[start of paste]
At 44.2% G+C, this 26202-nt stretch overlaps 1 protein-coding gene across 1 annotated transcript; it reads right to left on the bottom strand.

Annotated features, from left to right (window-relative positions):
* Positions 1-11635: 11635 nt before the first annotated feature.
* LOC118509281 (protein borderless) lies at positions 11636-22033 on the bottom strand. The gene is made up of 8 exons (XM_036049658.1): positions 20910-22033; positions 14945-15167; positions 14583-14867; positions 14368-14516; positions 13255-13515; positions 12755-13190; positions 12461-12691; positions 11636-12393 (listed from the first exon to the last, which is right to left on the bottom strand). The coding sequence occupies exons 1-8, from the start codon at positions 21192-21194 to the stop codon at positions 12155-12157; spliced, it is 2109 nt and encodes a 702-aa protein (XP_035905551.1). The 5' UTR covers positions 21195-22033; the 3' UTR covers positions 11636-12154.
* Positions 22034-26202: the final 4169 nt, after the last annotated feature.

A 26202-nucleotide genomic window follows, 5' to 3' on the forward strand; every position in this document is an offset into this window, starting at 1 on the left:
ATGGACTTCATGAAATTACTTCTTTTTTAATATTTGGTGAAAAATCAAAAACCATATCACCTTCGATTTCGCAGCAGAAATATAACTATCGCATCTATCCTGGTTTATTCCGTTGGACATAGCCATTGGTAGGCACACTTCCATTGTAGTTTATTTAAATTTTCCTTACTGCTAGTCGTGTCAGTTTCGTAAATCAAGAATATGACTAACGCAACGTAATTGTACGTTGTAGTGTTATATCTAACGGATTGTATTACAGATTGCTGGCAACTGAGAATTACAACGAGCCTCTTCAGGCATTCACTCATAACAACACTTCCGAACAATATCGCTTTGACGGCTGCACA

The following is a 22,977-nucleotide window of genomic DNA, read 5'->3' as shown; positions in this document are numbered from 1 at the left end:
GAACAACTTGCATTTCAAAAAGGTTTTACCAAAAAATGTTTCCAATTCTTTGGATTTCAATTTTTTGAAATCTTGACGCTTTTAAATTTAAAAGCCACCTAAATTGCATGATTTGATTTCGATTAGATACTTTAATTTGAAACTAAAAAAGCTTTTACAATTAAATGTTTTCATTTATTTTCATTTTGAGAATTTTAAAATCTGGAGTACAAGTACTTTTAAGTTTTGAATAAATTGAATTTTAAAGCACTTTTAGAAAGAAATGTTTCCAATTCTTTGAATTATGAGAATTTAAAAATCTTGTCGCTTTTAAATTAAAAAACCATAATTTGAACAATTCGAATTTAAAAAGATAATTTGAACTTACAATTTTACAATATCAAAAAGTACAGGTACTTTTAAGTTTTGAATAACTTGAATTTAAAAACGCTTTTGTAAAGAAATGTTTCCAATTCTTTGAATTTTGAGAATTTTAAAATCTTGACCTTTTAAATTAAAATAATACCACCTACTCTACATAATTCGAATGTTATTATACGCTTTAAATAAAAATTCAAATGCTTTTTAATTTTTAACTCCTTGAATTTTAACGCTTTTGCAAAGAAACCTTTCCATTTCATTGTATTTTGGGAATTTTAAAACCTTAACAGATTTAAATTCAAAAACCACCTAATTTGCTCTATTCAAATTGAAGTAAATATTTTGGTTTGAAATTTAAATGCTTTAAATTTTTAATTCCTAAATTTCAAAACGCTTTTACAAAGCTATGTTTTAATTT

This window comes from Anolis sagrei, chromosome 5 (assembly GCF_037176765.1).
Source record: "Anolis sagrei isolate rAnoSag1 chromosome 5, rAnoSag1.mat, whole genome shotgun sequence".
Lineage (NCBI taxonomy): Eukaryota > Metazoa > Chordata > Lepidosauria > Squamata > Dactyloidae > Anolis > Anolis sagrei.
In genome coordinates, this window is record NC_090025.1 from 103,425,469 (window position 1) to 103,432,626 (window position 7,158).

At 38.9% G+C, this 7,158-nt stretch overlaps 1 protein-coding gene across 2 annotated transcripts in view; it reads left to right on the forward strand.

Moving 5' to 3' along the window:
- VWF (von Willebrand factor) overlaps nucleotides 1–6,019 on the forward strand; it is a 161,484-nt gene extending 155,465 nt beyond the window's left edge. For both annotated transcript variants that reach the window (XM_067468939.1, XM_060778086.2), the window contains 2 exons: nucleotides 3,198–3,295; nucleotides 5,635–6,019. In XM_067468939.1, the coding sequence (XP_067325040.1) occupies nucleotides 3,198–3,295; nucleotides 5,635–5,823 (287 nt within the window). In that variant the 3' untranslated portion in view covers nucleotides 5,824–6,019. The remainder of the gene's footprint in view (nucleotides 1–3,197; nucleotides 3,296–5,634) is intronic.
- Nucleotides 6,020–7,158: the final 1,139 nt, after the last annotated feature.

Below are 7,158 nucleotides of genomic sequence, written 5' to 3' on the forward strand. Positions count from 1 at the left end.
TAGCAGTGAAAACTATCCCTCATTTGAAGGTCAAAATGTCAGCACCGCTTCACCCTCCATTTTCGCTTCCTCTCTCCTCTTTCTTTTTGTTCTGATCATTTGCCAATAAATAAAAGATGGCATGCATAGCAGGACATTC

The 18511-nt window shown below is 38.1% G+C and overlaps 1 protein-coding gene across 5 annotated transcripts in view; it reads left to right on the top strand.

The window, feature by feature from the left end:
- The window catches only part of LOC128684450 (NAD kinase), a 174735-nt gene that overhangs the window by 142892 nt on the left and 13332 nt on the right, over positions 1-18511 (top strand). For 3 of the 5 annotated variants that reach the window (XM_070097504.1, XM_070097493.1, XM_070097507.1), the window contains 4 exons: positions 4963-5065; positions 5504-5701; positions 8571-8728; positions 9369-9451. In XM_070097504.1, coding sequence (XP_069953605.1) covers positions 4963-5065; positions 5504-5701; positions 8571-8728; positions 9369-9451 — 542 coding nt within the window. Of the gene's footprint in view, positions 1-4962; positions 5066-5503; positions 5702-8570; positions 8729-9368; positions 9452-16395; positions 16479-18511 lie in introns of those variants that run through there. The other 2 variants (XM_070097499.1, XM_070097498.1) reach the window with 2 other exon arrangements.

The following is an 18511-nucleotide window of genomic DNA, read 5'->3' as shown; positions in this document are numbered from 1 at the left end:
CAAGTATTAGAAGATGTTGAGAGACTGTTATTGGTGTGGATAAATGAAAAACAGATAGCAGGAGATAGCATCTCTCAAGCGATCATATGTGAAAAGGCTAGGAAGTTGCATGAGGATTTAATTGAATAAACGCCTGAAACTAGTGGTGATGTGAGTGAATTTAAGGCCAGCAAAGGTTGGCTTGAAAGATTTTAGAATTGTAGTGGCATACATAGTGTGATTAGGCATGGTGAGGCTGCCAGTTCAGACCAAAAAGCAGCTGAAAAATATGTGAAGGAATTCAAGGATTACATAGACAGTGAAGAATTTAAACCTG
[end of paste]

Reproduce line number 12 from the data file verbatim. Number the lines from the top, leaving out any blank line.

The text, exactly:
Lineage (NCBI taxonomy): Eukaryota > Metazoa > Chordata > Lepidosauria > Squamata > Dactyloidae > Anolis > Anolis sagrei.